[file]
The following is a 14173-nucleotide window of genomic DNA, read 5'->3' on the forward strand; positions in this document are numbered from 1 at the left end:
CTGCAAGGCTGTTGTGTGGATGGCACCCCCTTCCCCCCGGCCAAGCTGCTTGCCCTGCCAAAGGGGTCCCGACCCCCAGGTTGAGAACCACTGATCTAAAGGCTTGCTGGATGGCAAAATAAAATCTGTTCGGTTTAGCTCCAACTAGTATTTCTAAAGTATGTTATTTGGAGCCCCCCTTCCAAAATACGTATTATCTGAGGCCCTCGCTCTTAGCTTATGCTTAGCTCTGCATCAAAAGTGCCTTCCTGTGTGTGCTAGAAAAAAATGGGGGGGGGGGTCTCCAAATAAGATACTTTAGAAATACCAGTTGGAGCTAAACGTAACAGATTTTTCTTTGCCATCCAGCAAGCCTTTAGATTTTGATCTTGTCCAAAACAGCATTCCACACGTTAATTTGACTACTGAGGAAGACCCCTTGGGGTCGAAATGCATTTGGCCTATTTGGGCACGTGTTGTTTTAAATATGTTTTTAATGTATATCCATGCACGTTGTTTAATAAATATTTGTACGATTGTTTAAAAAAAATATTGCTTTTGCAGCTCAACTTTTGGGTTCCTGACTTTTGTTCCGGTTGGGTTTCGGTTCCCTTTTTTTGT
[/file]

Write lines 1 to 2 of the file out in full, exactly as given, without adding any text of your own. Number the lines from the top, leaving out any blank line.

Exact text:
The following is a 14173-nucleotide window of genomic DNA, read 5'->3' on the forward strand; positions in this document are numbered from 1 at the left end:
CTGCAAGGCTGTTGTGTGGATGGCACCCCCTTCCCCCCGGCCAAGCTGCTTGCCCTGCCAAAGGGGTCCCGACCCCCAGGTTGAGAACCACTGATCTAAAGGCTTGCTGGATGGCAAAATAAAATCTGTTCGGTTTAGCTCCAACTAGTATTTCTAAAGTATGTTATTTGGAGCCCCCCTTCCAAAATACGTATTATCTGAGGCCCTCGCTCTTAGCTTATGCTTAGCTCTGCATCAAAAGTGCCTTCCTGTGTGTGCTAGAAAAAAATGGGGGGGGGGGTCTCCAAATAAGATACTTTAGAAATACCAGTTGGAGCTAAACGTAACAGATTTTTCTTTGCCATCCAGCAAGCCTTTAGATTTTGATCTTGTCCAAAACAGCATTCCACACGTTAATTTGACTACTGAGGAAGACCCCTTGGGGTCGAAATGCATTTGGCCTATTTGGGCACGTGTTGTTTTAAATATGTTTTTAATGTATATCCATGCACGTTGTTTAATAAATATTTGTACGATTGTTTAAAAAAAATATTGCTTTTGCAGCTCAACTTTTGGGTTCCTGACTTTTGTTCCGGTTGGGTTTCGGTTCCCTTTTTTTGT